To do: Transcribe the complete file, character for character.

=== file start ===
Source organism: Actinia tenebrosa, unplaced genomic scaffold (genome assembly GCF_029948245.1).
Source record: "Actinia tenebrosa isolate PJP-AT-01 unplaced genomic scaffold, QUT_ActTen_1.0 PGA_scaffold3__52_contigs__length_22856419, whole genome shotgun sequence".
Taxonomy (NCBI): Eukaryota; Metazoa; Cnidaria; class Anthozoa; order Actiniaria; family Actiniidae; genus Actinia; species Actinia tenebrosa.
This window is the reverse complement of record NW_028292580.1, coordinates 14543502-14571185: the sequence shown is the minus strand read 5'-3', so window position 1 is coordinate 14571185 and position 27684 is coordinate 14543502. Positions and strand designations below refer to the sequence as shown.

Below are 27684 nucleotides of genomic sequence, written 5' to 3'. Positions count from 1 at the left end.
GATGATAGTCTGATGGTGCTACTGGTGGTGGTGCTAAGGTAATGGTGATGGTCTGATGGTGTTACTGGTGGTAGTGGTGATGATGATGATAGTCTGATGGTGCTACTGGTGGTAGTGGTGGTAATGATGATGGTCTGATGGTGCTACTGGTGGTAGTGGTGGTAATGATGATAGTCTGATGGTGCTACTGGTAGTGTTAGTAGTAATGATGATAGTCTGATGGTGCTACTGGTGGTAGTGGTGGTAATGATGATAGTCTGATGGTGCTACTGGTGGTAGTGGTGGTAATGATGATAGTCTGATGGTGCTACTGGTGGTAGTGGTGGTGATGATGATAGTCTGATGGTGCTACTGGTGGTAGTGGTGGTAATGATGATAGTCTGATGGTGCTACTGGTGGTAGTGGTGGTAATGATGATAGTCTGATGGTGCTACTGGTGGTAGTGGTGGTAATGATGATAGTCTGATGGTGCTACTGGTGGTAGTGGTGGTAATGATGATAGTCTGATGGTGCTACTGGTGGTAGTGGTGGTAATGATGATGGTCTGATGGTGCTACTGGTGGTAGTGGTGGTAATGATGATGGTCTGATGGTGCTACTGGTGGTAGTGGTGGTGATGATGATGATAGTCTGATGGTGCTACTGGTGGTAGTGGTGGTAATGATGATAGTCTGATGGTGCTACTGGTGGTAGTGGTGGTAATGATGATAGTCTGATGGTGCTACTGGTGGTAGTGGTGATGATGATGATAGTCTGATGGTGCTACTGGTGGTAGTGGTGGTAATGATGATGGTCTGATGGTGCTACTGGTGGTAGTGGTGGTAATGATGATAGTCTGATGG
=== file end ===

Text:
Source organism: Actinia tenebrosa, unplaced genomic scaffold (genome assembly GCF_029948245.1).
Source record: "Actinia tenebrosa isolate PJP-AT-01 unplaced genomic scaffold, QUT_ActTen_1.0 PGA_scaffold3__52_contigs__length_22856419, whole genome shotgun sequence".
Taxonomy (NCBI): Eukaryota; Metazoa; Cnidaria; class Anthozoa; order Actiniaria; family Actiniidae; genus Actinia; species Actinia tenebrosa.
This window is the reverse complement of record NW_028292580.1, coordinates 14543502-14571185: the sequence shown is the minus strand read 5'-3', so window position 1 is coordinate 14571185 and position 27684 is coordinate 14543502. Positions and strand designations below refer to the sequence as shown.

Below are 27684 nucleotides of genomic sequence, written 5' to 3'. Positions count from 1 at the left end.
GATGATAGTCTGATGGTGCTACTGGTGGTGGTGCTAAGGTAATGGTGATGGTCTGATGGTGTTACTGGTGGTAGTGGTGATGATGATGATAGTCTGATGGTGCTACTGGTGGTAGTGGTGGTAATGATGATGGTCTGATGGTGCTACTGGTGGTAGTGGTGGTAATGATGATAGTCTGATGGTGCTACTGGTAGTGTTAGTAGTAATGATGATAGTCTGATGGTGCTACTGGTGGTAGTGGTGGTAATGATGATAGTCTGATGGTGCTACTGGTGGTAGTGGTGGTAATGATGATAGTCTGATGGTGCTACTGGTGGTAGTGGTGGTGATGATGATAGTCTGATGGTGCTACTGGTGGTAGTGGTGGTAATGATGATAGTCTGATGGTGCTACTGGTGGTAGTGGTGGTAATGATGATAGTCTGATGGTGCTACTGGTGGTAGTGGTGGTAATGATGATAGTCTGATGGTGCTACTGGTGGTAGTGGTGGTAATGATGATAGTCTGATGGTGCTACTGGTGGTAGTGGTGGTAATGATGATGGTCTGATGGTGCTACTGGTGGTAGTGGTGGTAATGATGATGGTCTGATGGTGCTACTGGTGGTAGTGGTGGTGATGATGATGATAGTCTGATGGTGCTACTGGTGGTAGTGGTGGTAATGATGATAGTCTGATGGTGCTACTGGTGGTAGTGGTGGTAATGATGATAGTCTGATGGTGCTACTGGTGGTAGTGGTGATGATGATGATAGTCTGATGGTGCTACTGGTGGTAGTGGTGGTAATGATGATGGTCTGATGGTGCTACTGGTGGTAGTGGTGGTAATGATGATAGTCTGATGG